Prepping For The Winter Season

By John H. Foy, director, Florida Region
September 18, 2013

Cleaning up existing infestations of weeds and especially tropical signalgrass is a primary concern at many courses in central and south Florida.

College and professional football is back on television, major league baseball is heading into the playoffs and the official beginning of fall will be here in a few more days. At golf courses throughout the Florida region, this is a very important and busy time for completing final preparations for the quickly approaching winter play season. The weather, and in particular the occurrence of frequent and at times heavy rainfall has negatively impacted being able to keep up with routine course maintenance practices and accomplishment of summertime cultural management programs, along with renovation and updating projects. There are also a lot of frustrated golfers around the state because courses have had to enforce cart path only restrictions or remain closed because of saturated conditions. Unfortunately, weather conditions are continuing to be a major challenge in completing preparations for the winter. 

A dense and healthy turf cover is essential for being able to survive the winter and early spring months when peak seasonal play is being hosted. Warm to hot temperatures favorable to the continuation of bermudagrass and seashore paspalum growth will no doubt persist for another six to eight weeks. Yet, with sunlight intensity being reduced by moderate to heavy cloud cover and a progressively shorter day length, photosynthesis, carbohydrate production and storage can be limited at this time. Thus, extra care needs to be exercised with regard to heights of cut and employment of practices such as verticutting of putting greens to avoid exerting additional mechanical stress on the turf and causing a setback in health and quality. Furthermore, regular and adequate fertilization is a key consideration in maintaining sufficient levels of available nutrients in the soil to support sustained and balanced growth.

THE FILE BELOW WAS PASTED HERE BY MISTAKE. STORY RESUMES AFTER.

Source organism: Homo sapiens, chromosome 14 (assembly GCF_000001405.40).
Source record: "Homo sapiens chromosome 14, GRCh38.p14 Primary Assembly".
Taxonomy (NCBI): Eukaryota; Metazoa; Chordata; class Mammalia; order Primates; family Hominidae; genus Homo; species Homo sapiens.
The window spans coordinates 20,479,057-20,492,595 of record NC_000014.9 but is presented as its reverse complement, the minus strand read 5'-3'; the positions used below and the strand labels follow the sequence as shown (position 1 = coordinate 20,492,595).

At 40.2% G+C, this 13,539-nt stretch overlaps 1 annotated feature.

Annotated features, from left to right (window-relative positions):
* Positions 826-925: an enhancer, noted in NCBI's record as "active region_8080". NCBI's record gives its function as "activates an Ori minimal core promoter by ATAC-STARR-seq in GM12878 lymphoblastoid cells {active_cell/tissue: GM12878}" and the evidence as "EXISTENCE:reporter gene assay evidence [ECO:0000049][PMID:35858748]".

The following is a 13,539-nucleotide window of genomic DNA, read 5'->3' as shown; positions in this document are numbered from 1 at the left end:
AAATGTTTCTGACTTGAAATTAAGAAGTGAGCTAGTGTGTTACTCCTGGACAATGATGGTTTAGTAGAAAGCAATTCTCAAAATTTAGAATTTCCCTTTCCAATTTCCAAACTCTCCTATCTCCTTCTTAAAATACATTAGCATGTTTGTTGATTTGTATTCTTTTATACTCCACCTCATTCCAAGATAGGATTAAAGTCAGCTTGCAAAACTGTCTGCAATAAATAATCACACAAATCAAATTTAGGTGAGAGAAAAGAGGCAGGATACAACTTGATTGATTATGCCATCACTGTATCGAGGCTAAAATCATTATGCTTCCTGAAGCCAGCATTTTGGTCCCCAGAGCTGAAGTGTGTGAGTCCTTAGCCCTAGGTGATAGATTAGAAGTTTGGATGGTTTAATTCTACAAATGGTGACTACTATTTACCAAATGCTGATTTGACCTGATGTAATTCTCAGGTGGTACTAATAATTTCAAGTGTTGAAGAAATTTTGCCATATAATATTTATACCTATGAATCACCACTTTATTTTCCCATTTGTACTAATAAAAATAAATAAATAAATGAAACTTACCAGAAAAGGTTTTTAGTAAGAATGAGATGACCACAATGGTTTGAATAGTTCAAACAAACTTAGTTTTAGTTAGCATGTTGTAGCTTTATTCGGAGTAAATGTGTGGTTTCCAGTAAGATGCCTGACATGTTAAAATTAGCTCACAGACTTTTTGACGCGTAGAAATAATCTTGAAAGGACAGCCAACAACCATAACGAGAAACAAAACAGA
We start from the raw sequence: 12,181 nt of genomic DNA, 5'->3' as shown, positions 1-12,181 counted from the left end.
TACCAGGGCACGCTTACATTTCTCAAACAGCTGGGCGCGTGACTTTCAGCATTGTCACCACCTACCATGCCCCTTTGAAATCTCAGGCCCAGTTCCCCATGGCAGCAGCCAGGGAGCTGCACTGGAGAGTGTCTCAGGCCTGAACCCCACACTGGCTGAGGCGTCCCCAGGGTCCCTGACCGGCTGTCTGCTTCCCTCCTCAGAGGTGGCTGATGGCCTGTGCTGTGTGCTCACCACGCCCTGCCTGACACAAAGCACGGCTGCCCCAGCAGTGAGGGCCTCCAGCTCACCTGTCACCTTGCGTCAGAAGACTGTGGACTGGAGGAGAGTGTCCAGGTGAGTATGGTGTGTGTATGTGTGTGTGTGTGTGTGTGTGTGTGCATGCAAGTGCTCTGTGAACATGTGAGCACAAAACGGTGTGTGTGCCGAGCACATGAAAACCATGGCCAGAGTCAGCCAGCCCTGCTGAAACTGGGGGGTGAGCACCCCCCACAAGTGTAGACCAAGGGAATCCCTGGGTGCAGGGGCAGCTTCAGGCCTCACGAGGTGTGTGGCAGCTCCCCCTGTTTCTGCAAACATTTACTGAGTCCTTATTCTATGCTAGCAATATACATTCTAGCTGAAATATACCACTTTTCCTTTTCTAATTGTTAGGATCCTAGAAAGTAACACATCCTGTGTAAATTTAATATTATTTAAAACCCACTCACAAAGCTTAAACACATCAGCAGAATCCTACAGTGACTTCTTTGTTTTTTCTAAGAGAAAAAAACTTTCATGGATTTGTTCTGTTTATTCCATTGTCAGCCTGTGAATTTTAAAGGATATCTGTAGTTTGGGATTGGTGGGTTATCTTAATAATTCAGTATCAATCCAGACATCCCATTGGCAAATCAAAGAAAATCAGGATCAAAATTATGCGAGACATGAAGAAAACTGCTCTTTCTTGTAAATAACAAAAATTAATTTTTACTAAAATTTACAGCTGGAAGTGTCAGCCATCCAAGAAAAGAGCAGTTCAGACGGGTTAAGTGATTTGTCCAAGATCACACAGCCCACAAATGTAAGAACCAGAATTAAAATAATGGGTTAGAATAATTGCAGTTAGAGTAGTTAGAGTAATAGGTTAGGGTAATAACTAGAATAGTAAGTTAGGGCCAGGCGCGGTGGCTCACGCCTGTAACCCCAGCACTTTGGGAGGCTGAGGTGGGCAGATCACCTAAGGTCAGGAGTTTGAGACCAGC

On TAS visits to courses in south, central and north Florida, reestablishing and maintaining an acceptable level of pest control has been a primary topic of discussion. Prolific weed growth and reduced residual control activity from earlier applied pre-emergence herbicides are both consequences of a very wet, rainy season in Florida. There are a number of effective post-emergence herbicide treatment options that provide control of goosegrass, crabgrass, sedges and kyllinga weeds that plague Florida golf courses. Yet with all of these materials, timely repeat applications are required and staying on schedule has been especially difficult with rainfall events occurring on a frequent basis. Many of these herbicides are characterized as having lower per acre application rates, but even with employment of spot treatment programs, costs have dramatically increased relative to five to ten years ago. 

At courses throughout the central and southern part of the state, tropical signalgrass has been a concern for a number of years and has literally exploded into a major problem this year. This is a direct result of the loss of the post-emergence herbicide MSMA in Florida. Several different herbicide combinations have been tried, but to date a truly cost effective tropical signalgrass control has yet to be identified. Further complicating matters is the fact that we are quickly running out of time for reestablishing a dense and healthy bermudagrass turf cover in spot locations where heavy infestations of signalgrass are removed, or at least reduced.